The living yerusha of Rav Dessler zt’l

Photo from here

The 24th of Teves marks the 57th yarhtzeit of HaRav Eliyahu Eliezer Dessler. In the past I’ve posted stories regarding Rav Dessler (a link for those is at the end of this post), but I think, for myself, that it is important to remember that Rav Dessler was able to impact both the lives of Western Jews and also that of the Yeshiva world of E”Y. He influenced both baalei batim and yungerleit, This global effect might have been due to his Mussar upbringing while learning in Kelm. Unlike the next generation of baalei Mussar, the Alter of Kelm focused on creating people, not yeshivos or roshei yeshiva. His view was more concentrated and that was passed on to his talmidim.

It’s that focus that enabled Rav Dessler to teach in London, head the first kollel in the Western hemisphere, and go on to become the mashgiach of  Ponevezh . His focus was on how the individual can m’Kadesh Hashem through relationship. No matter if it was a rebbe-talmud relationship, a parent-teacher relationship, or a husband-wife relationship. Looking through Michtav M’Eliyahu or any of the volumes of Strive for Truth it is clear that Rav Dessler is speaking to the Jew of Today. We all struggle with our Yetzer Hora, we all want to look at our actions as choices not habits, and we want to emulate Hashem. Constant examination of how we can improve our mitzvos bein adam l’Makom and bein adam l’Chavero is part and parcel of being a Torah observant Jew.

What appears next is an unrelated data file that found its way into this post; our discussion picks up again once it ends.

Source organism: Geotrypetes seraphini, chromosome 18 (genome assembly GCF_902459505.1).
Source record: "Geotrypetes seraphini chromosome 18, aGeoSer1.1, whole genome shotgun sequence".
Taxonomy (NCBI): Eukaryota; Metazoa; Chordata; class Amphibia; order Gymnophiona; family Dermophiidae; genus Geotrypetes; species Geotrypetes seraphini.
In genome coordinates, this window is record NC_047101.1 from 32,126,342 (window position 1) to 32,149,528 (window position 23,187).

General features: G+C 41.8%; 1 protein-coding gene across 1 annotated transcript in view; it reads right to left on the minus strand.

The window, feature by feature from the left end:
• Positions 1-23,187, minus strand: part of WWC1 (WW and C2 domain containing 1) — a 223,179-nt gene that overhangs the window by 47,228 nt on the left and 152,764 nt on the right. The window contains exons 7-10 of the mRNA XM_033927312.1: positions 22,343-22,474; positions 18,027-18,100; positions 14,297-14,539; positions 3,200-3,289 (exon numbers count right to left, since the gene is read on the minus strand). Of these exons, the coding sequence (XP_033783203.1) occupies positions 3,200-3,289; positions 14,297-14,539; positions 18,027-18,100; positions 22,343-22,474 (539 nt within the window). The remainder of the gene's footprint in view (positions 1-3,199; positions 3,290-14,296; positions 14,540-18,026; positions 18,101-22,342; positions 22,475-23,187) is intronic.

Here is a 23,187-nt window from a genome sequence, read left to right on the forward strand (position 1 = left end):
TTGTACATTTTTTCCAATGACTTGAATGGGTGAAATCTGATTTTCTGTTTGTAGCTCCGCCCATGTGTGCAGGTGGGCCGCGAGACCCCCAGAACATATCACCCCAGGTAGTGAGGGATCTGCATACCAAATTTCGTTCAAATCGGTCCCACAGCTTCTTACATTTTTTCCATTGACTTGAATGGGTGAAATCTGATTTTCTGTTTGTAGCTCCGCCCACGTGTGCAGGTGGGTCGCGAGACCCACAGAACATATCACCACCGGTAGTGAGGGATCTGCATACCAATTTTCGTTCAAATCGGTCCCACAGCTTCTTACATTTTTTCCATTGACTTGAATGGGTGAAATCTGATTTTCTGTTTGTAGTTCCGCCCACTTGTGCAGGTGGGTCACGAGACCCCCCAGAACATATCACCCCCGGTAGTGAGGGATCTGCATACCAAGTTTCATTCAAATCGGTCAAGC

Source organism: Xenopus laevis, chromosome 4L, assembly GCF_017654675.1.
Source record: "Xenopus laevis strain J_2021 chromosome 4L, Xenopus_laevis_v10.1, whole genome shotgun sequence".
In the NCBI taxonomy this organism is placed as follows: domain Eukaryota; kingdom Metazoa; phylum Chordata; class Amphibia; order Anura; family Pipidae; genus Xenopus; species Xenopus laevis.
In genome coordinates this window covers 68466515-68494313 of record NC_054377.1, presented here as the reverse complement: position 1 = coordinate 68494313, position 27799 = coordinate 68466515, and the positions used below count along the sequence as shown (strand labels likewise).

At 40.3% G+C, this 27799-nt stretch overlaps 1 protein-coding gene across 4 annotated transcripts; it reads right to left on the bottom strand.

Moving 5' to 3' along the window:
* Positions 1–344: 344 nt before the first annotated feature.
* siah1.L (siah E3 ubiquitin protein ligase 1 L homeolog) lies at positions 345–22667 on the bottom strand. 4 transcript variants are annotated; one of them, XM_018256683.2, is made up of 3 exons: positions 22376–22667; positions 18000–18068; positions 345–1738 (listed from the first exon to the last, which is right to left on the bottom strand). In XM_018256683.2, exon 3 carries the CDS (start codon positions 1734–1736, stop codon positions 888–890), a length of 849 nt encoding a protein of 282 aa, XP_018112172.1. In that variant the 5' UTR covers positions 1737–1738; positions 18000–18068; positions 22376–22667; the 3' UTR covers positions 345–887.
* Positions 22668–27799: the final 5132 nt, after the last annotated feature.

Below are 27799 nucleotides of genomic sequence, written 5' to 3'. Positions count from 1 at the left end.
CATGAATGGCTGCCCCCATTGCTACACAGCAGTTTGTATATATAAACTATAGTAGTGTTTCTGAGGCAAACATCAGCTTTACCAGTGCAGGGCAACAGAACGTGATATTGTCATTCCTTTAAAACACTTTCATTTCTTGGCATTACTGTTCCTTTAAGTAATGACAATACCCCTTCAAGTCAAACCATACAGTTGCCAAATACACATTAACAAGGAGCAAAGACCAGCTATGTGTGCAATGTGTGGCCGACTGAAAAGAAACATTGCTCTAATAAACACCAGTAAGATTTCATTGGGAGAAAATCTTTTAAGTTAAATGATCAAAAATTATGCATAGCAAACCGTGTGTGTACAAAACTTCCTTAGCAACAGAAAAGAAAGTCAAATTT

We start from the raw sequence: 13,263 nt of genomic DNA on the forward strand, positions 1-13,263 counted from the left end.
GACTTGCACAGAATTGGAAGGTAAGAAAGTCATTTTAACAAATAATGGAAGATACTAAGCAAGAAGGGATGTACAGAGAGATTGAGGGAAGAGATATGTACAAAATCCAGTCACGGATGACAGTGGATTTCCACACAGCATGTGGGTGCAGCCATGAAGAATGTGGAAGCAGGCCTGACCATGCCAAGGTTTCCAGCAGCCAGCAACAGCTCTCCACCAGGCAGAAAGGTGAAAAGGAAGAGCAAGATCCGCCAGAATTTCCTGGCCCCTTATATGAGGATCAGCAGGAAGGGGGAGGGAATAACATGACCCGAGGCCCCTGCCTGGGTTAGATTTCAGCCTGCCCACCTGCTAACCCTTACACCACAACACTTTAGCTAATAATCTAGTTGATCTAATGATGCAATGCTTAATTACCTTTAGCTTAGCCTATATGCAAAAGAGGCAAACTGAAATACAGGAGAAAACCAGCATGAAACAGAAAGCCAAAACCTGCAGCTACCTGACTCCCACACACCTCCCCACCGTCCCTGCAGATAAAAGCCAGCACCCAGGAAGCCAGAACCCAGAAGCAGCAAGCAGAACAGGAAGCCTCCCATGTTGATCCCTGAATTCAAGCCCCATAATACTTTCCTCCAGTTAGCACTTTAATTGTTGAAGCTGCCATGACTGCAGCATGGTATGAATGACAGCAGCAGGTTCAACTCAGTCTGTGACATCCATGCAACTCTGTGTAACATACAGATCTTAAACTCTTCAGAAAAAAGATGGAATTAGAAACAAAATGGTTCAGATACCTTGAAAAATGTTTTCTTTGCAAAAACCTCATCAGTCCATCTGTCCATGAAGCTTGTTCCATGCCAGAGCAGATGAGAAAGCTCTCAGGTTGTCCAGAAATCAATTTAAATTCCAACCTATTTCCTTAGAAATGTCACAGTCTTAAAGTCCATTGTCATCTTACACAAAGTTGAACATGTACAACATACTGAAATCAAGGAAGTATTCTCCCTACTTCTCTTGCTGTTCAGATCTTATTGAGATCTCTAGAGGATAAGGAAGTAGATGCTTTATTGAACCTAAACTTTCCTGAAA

I can think and dream about a vibrant resurgence of a Mussar movement for this generation. I can sit and email like-mind people about the importance of self-growth and the foundations of Mussar that, like a cassette tape, seem almost obsolete to the average twenty-something. I can and I do. However, I can also look at Rav Dessler’s life and see that had he confinded is ideas to the written word or interacted with a limited number of people, his impact might have been much more localized. He made the best of every enviorment he found himself in and constantly tried to reach is potential. For him Yiddishkeit and growth were inseparable and not a spectator sport.

I titled this post “the living yerusha” because no matter if you are learning full-time or working you are in contact with people. It’s those relationships that constantly require examination. How do we interact with others? Are we giving or taking from someone? What example are we setting for our children? Do we give enough? These questions are important, because within them lies the potential to make ourselves like Hashem. We can become a Giver and bring a level of kedusha to something as simple as offering directions to someone who is lost, complimenting a co-worker, or setting the table for dinner. That’s Rav Dessler’s living yerusha.

For previous posts regarding Rav Dessler click here.

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